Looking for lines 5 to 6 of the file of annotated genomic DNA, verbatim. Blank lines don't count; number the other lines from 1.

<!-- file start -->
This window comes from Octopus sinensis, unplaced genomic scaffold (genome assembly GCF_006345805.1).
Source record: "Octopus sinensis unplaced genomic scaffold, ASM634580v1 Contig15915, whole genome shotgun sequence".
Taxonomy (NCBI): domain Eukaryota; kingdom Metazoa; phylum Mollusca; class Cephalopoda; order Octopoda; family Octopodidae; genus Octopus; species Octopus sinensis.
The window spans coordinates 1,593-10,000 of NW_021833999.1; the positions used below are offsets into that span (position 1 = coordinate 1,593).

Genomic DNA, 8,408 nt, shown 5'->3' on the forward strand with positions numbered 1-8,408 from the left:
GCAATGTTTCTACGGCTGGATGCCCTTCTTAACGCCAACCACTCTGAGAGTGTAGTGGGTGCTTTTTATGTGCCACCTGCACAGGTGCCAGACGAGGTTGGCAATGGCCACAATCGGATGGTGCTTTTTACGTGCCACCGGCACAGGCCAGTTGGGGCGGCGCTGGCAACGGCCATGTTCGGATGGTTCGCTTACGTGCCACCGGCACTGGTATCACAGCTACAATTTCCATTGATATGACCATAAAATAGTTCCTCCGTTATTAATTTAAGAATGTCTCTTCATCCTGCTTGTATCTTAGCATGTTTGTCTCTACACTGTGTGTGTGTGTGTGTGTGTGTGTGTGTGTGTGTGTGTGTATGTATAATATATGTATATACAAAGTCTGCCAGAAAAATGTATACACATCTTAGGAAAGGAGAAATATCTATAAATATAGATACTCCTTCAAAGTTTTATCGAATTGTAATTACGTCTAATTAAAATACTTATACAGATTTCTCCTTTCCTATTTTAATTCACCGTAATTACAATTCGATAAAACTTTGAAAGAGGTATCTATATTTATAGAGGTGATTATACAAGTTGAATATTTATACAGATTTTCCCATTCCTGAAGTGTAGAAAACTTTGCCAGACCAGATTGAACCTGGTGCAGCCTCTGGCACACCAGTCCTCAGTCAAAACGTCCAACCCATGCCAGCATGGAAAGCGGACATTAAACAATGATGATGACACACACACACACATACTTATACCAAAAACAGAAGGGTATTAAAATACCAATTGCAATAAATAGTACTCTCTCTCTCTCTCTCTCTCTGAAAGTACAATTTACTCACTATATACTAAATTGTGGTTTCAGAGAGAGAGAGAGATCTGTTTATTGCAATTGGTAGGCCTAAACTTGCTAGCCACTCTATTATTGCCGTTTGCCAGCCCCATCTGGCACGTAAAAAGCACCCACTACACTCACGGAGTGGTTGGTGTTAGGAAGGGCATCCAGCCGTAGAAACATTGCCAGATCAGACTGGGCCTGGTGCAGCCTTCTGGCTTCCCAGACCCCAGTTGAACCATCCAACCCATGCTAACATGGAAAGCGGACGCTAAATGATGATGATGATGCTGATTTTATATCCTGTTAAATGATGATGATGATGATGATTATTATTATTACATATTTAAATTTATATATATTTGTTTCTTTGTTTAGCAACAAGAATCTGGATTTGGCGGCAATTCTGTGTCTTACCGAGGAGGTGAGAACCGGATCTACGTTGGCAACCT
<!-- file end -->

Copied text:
Genomic DNA, 8,408 nt, shown 5'->3' on the forward strand with positions numbered 1-8,408 from the left:
GCAATGTTTCTACGGCTGGATGCCCTTCTTAACGCCAACCACTCTGAGAGTGTAGTGGGTGCTTTTTATGTGCCACCTGCACAGGTGCCAGACGAGGTTGGCAATGGCCACAATCGGATGGTGCTTTTTACGTGCCACCGGCACAGGCCAGTTGGGGCGGCGCTGGCAACGGCCATGTTCGGATGGTTCGCTTACGTGCCACCGGCACTGGTATCACAGCTACAATTTCCATTGATATGACCATAAAATAGTTCCTCCGTTATTAATTTAAGAATGTCTCTTCATCCTGCTTGTATCTTAGCATGTTTGTCTCTACACTGTGTGTGTGTGTGTGTGTGTGTGTGTGTGTGTGTGTGTGTATGTATAATATATGTATATACAAAGTCTGCCAGAAAAATGTATACACATCTTAGGAAAGGAGAAATATCTATAAATATAGATACTCCTTCAAAGTTTTATCGAATTGTAATTACGTCTAATTAAAATACTTATACAGATTTCTCCTTTCCTATTTTAATTCACCGTAATTACAATTCGATAAAACTTTGAAAGAGGTATCTATATTTATAGAGGTGATTATACAAGTTGAATATTTATACAGATTTTCCCATTCCTGAAGTGTAGAAAACTTTGCCAGACCAGATTGAACCTGGTGCAGCCTCTGGCACACCAGTCCTCAGTCAAAACGTCCAACCCATGCCAGCATGGAAAGCGGACATTAAACAATGATGATGACACACACACACACATACTTATACCAAAAACAGAAGGGTATTAAAATACCAATTGCAATAAATAGTACTCTCTCTCTCTCTCTCTCTCTGAAAGTACAATTTACTCACTATATACTAAATTGTGGTTTCAGAGAGAGAGAGAGATCTGTTTATTGCAATTGGTAGGCCTAAACTTGCTAGCCACTCTATTATTGCCGTTTGCCAGCCCCATCTGGCACGTAAAAAGCACCCACTACACTCACGGAGTGGTTGGTGTTAGGAAGGGCATCCAGCCGTAGAAACATTGCCAGATCAGACTGGGCCTGGTGCAGCCTTCTGGCTTCCCAGACCCCAGTTGAACCATCCAACCCATGCTAACATGGAAAGCGGACGCTAAATGATGATGATGATGCTGATTTTATATCCTGTTAAATGATGATGATGATGATGATTATTATTATTACATATTTAAATTTATATATATTTGTTTCTTTGTTTAGCAACAAGAATCTGGATTTGGCGGCAATTCTGTGTCTTACCGAGGAGGTGAGAACCGGATCTACGTTGGCAACCT